Just as Chicago adds another prime all-ages venue with Subterranean adopting the policy this year, Washington DC is having a bit of trouble with their own scene. Check out this spirited defense of all ages venues from Sunday's Washington Post.
From time to time people getting ready to invest large sums of money on an idea would be well served to run the idea past a couple of actual human beings. You know.....the type that exists outside of their little world of investment-speak. While the creators of Spiral Frog were spewing words like "added value", "forward thinking", and "ad-supported content".....the rest of the world was thinking something more along the lines of "Are you fucking kidding me?".
Lilly Allen will be stopping at the Metro February 8th as a part of a short tour that includes all of 7 cities.
The entire tour:
February 5 - Los Angeles, CA - Henry Fonda Music Box
February 6 - San Francisco, CA - Great American Music Hall
February 8 - Chicago, IL - Metro
February 10 - New York, NY - Webster Hall
February 12 - Philadelphia, PA - Theatre of Living Arts
February 16 - Washington, DC - 9:30 Club
February 18 - Boston, MA - Axis
Our team of deeply embedded covert operatives has chosen this day of wind-blown Chicago hellsleet to tempt us with some of the joys of the coming summer. The annual Pitchfork Music Festival will be held on July 14th and 15th 2007, and it will once again take place in Chicago's Union Park.
So.....to round out the current summer festival calendar:
Intonation Music Festival: ??? Pitchfork Music Festival: July 14-15, 2007 Wicker Park Summerfest: July 28-29, 2007 Lollapalooza: August 3-5, 2007
So get your plane tickets, hipsters.....and let the wrangling for the best colored wristbands begin.
Later today: Reviews of last weekend's Tomorrow Never Knows Festival, including The Ponys, Benjee Ferree, The French Kicks, Headlights, Skybox and Eagle Seagull.
I've always had a certain respect for those that think big, so I read this item with serious amusement. Swedish file-sharing site The Pirate Bay is apparently fed up with those pesky international copyright laws. What's a respectable pirate to do? Hire high-dollar skullcrackers to lobby governments? Mount an expensive PR campaign? Nah. The folks at The Pirate Bay have decided that it makes far more sense to buy their own country. Apparently there is an island off the coast of England that is technically considered a "micronation", and they are aiming to buy it up and base their company there. I'm just guessing here, but I don't suspect they'll be signing the nation on to any international trade agreements.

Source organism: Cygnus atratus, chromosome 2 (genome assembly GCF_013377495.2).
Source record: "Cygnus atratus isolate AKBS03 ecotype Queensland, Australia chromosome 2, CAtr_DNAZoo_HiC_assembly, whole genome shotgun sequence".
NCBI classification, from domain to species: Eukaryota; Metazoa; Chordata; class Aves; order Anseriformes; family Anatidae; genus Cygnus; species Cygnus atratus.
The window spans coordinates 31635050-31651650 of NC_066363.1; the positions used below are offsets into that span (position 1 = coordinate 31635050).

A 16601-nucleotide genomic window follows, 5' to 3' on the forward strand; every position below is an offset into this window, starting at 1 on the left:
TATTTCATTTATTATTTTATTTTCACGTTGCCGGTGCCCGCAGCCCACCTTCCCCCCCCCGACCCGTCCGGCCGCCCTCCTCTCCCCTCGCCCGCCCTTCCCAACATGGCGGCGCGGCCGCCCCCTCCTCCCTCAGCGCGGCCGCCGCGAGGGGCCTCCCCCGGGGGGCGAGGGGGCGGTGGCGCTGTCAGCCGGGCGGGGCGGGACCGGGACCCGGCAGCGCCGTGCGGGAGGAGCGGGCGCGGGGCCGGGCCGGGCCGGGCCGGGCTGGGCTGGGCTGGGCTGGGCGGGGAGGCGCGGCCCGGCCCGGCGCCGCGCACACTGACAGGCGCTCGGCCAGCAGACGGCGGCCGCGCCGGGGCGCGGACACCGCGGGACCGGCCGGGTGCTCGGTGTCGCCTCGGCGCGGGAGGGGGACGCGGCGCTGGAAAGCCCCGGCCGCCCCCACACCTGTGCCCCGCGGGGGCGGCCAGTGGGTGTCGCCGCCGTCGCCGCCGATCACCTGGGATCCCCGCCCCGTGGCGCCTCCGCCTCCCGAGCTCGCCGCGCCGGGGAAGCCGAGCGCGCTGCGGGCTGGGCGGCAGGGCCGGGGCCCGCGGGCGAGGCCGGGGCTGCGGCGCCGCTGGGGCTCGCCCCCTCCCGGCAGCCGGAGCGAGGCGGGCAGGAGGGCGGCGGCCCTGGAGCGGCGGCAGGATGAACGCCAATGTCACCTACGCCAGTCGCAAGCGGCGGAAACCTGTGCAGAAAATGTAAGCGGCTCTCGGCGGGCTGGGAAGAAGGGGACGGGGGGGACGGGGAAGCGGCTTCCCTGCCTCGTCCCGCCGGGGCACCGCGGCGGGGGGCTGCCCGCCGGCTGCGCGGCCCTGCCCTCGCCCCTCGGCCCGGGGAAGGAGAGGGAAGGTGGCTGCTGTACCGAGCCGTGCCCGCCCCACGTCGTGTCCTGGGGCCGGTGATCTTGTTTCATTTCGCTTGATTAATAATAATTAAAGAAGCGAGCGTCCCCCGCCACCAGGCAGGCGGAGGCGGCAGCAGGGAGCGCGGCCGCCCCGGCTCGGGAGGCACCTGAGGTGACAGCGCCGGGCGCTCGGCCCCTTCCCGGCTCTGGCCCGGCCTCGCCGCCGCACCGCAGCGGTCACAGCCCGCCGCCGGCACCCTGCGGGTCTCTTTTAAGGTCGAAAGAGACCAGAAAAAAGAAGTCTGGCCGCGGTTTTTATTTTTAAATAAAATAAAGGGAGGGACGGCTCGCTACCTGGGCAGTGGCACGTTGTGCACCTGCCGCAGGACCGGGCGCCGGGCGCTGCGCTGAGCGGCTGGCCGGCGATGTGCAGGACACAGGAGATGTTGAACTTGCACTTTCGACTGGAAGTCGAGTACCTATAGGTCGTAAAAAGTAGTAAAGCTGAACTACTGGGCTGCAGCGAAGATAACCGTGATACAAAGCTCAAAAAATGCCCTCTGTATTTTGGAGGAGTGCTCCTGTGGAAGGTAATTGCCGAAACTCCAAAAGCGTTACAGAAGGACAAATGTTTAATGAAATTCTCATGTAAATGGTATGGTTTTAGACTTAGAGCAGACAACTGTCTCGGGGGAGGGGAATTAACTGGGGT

The Wall Street Journal takes a look at the label-free business model of Clap Your Hands Say Yeah in advance of their second album being released. Hypebot also weighs in on the matter. It's hard not to see this becoming the model of choice for just about every band with a brain. While CYHSY is a very small example of this, even large acts can outsource the traditional label functions i.e. publicity, marketing, distribution for less money.
02-08 Minneapolis, MN - First Avenue
02-09 Milwaukee, WI - Eagles Ballroom
02-10 Chicago, IL - Congress Theater
02-11 St. Louis, MO - The Pagent
02-12 Lawrence, KS - Liberty Hall
02-13 Lawrence, KS - Liberty Hall
02-15 Denver, CO - Fillmore Auditorium
02-16 Salt Lake City, UT - In the Venue
02-20 Seattle, WA - Paramount Theater
02-21 Portland, OR - Crystal Ballroom
02-25 London, England - The Astoria
Now that the 2006 has grudgingly gave way to 2007, it's time to pass along a list of our favorite albums of the year. It was an odd year for music. To my eye it was the first year that the iPod effect was in full effect. Music fans have become accustomed to walking around with 10,000 songs in their pocket, so it shouldn't be a surprise that musicians' listening habits followed suit, and that it might show in their recordings. More than ever before, 2006 was a year of great singles, but there was a dearth of great albums.
There were a few disappointments. First among these was the new offering by The Hold Steady. The chore of topping Separation Sunday was an unenviable one, and the band certainly didn't do a bad job of it. But "Boys and Girls in America" is short on the literate subtlety of it's predecessor, and without that you're left with fist-pumping bar band music played through the prism of grown up punk rockers. This, mind you, is not a bad thing......it just doesn't approach the genius of Separation Sunday. "Silent Shout" by The Knife was clearly one of the most critically revered albums of the year, and the band provided one of the most surreal musical experiences I've had at their CMJ show in October. But the record itself has yet to grow on me after endless listens, and to my ear it resembles an old formula with a new coat of paint. Mind you, I'm certainly in the minority on this one.
That said, I certainly found a massive amount of music to enjoy this year.....and to that end, here's a few of the records that I enjoyed the most.
1. Califone-Roots and Crowns 2. M. Ward-Post-War 3. Sparklehorse-Dreamt for Light Years in the Belly of a Mountain 4. Bonnie “Prince” Billy-The Letting Go 5. TV on the Radio-Return to Cookie Mountain 6. Grizzly Bear-Yellow House 7. Tom Waits-Orphans 8. O’Death-Head Home 9. Johann Johannsson-IBM 1401: A User’s Manual 10. Cat Power-The Greatest
Honorable Mentions—Silversun Pickups-Carnavas, Girl Talk-Night Ripper, Calexico-Garden Ruin, Sparrow House-Falls, Emily Haines-Knives Don't Have Your Back